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Mel Brooks proved that no topic was immune to humor.

Inveterate Jewish Joke Collector Shares Her Trove at ACE’s Laugh and Learn

My predilection for jokes certainly can be traced to my mother, who had a joke for every occasion, always made unintentionally funnier by her German accent.

My career as a Jewish joke collector, which I will share at the upcoming ACE Lunch and Learn on October 3, began when I was in my early 30s, about the same time that I “rediscovered” a Judaism I had never known. My subsequent quest for greater understanding of Jewish identity led in many directions, and my curiosity has not abated more than three decades later.

Having been brought up by German Holocaust survivors, the child of secular and assimilated but proudly Jewish parents, I had a heightened sense of Jewish self-awareness, but no religious education at all. As an adult taking my place in the Jewish community by choice, I set about “studying” the question of what it means to be Jewish, always looking sidelong in a mirror.

I began to ask questions. What do Jews think of themselves? What do other people think of Jews? How do we represent ourselves through the arts and entertainment, and how do others represent us?

50 Jewish movies — what are the chances they are mostly comedies?

I found an explosion of answers in popular culture, which remains the primary focus of my lifelong curiosity – and a continual source of pleasure – with cinema at the center of my passion for cultural arts.

In fact, because I unearthed so much invaluable information about Jewish identity in the films I examined, I published “The 50 Greatest Jewish Movies” in 1998.

Jewish humor, I discovered along the way, is just as revealing as film, providing plenty of clues to the mystery of Jewish identity. What do Jews find funny? What common Jewish themes and attitudes are projected through comedy? Who do we make fun of and why? What purpose does humor serve for a people, especially an historically persecuted people?

The Jewish joke is a treasure trove of insights, each gem sparkling with wit and wisdom. The joke is concise, and when delivered with a modicum of skill, is an art form. Although stand-up comics today rarely tell jokes, all the early stand-up comics wrote, sold, and bought jokes. The kind of jokes that get passed around at parties are mostly of unknown origin, but have stood the test of time.

My first source of jokes was the exhaustive compendium compiled in 1985 by William Novak and Rabbi Moshe Waldoks, “The Big Book of Jewish Humor.” In 1995, I had the pleasure of spending a week with Rabbi Waldoks at a Jewish Renewal Retreat (Kallah) in Fort Collins, where he led a number of workshops focusing on humor.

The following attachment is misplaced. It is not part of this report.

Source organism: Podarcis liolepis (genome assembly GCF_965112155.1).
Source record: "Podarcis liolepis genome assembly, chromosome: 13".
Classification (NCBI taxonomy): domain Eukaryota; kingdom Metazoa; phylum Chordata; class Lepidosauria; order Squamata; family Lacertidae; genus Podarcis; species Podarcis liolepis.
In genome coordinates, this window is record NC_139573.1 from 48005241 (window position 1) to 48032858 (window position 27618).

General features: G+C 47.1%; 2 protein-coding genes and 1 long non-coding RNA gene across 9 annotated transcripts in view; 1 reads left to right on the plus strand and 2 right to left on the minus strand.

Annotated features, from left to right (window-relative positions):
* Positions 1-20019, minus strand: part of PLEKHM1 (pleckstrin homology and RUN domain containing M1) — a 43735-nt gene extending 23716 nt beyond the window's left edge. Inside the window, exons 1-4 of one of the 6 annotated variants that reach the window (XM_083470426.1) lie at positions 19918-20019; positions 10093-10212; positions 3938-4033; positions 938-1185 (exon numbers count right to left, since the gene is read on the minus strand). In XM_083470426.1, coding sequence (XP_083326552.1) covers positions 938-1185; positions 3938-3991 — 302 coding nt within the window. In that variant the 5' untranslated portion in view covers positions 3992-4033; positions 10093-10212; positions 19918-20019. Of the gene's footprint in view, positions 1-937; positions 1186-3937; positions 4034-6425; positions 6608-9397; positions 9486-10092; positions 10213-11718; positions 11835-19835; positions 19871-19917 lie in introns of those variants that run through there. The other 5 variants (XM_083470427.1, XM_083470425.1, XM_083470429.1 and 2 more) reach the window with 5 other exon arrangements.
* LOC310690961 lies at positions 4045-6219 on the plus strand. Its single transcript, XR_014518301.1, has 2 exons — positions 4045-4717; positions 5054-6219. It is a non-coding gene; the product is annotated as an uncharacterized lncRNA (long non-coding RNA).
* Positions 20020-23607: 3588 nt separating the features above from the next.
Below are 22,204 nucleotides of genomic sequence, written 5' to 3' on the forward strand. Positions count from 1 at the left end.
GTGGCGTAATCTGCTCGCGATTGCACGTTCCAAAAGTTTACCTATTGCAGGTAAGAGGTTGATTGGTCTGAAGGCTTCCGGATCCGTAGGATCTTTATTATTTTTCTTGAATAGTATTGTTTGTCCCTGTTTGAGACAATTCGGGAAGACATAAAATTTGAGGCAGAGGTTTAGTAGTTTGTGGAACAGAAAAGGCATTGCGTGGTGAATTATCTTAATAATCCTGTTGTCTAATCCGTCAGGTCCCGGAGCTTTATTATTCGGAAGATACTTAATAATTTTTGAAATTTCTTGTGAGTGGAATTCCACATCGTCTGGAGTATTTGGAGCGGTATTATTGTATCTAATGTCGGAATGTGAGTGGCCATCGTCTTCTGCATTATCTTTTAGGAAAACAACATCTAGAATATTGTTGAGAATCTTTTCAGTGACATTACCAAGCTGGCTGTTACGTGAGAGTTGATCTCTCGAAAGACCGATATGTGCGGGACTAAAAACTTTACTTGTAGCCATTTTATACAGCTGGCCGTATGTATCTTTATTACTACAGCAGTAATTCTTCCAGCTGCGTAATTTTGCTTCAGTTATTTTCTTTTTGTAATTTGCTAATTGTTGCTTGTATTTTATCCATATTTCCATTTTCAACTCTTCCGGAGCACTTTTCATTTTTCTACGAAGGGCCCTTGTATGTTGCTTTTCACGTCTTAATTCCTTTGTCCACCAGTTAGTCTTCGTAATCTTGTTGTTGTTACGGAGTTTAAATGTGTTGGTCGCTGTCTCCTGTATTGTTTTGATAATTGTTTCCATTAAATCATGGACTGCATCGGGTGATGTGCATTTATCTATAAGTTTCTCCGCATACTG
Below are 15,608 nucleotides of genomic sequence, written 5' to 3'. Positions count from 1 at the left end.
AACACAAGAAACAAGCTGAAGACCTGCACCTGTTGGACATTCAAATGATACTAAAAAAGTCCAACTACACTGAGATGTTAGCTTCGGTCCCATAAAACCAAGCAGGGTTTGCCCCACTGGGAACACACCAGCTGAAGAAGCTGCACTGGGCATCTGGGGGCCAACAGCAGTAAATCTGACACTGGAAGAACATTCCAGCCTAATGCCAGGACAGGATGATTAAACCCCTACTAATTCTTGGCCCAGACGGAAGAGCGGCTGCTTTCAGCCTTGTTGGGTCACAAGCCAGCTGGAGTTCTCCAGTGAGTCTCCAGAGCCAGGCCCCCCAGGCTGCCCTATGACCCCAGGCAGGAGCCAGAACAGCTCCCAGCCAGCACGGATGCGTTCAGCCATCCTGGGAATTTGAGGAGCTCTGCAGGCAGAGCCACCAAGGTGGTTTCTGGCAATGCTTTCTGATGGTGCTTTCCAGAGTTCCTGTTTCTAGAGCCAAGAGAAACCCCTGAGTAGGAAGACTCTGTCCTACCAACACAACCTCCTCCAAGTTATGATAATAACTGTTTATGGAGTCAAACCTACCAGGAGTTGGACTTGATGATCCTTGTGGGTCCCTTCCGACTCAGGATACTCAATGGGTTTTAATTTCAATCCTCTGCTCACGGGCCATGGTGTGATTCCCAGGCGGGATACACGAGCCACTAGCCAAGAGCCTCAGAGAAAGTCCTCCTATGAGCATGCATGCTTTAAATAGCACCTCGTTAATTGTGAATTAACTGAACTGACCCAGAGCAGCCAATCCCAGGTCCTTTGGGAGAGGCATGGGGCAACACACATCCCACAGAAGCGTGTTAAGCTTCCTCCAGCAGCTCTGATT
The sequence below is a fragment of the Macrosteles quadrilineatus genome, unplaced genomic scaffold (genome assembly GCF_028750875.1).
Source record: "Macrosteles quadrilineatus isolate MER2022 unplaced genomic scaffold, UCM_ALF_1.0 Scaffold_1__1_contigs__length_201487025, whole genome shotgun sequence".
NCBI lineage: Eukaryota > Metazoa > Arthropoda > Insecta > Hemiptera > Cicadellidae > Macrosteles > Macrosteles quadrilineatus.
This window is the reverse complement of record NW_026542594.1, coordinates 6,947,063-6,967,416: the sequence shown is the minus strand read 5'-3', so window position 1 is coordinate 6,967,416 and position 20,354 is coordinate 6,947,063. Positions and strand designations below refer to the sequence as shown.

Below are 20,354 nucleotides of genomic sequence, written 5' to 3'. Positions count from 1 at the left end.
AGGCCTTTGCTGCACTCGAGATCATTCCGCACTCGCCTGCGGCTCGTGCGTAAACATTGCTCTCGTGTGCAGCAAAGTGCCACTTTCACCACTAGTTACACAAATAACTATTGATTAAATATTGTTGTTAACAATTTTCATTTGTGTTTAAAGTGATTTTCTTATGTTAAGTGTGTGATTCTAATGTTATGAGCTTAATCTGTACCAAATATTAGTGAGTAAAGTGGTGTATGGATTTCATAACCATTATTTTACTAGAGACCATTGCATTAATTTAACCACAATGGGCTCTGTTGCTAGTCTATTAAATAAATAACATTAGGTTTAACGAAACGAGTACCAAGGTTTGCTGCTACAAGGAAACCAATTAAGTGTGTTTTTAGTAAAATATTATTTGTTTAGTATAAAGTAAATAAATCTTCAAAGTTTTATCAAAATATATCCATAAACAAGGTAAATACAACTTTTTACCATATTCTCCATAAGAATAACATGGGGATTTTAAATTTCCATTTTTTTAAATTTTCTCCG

Also around this time, Rabbi Joseph Telushkin published “Jewish Humor: What the Best Jewish Jokes Say about the Jews.” I also had the pleasure of spending time with Rabbi Telushkin when he lived in Boulder with his family in the mid-‘90s. In his book, Telushkin points out how jokes serve as social commentary and offer profound psychological observation, which further sparked my interest in the implications of Jewish humor – and expanded my collection of personal favorites.

Many scholars have attempted to explain the strong relationship between Jews and humor. Do the traditions of logic and argumentation play a role? Are Jews more prone to verbal aggression? Is there such a thing as a Jewish sensibility, one that naturally lends itself to sarcasm?

Jokes tell a story about the person telling the joke, and the people to whom the joke is being told. A bond is formed between the teller and listener, who share a laugh based on mutually understood assumptions. Many Jewish “inside” jokes center on chosenness, otherness, exceptionalism, alienation, and loss. Jokes also have historical value, and humor is often very specific to time, place and cultural norms.

Topics naturally include assimilation, anti-Semitism, family dynamics, Jewish intelligence, money, materialism, chutzpah, and its flip-side, self-denigration. The anxieties and fears of a minority culture are clearly visible in these jokes, which also function as a form of revenge, or at least as a defense against a hostile world. Humor, it has been argued, is just an elaborate coping mechanism.

Produced in 1990, “The World of Jewish Humor” remains the best documentary describing the significance of 20th century comedy. I still remember some of the jokes – and which famous Jewish personality told them. (I will share Ms. Magazine’s founding editor Lottie Pogrebin’s “definitive” Jewish joke, set in synagogue on Yom Kippur.)

Over the years, I also picked up jokes from Jackie Mason, Woody Allen, Mel Brooks and many others. I find that, like my mother, I always have a joke in my back pocket. My husband and I use punch lines of our favorite Jewish jokes as code. (“Taste the soup!” comes up often.)

Join ACE as I share my treasured joke collection for the first time – and reflect on humor as an expression of the Jewish experience – at our “Laugh and Learn” on Wednesday, October 3, at noon.

Bring your favorite joke to share!

CLICK HERE TO REGISTER

About Kathryn Bernheimer

Director of Menorah: Arts, Culture and Education at the Boulder JCC. The former film and theater critic for the Boulder Daily Camera, Kathryn is the author of "The Fifty Greatest Jewish Movies" and "The Fifty Funniest Films of All Time."

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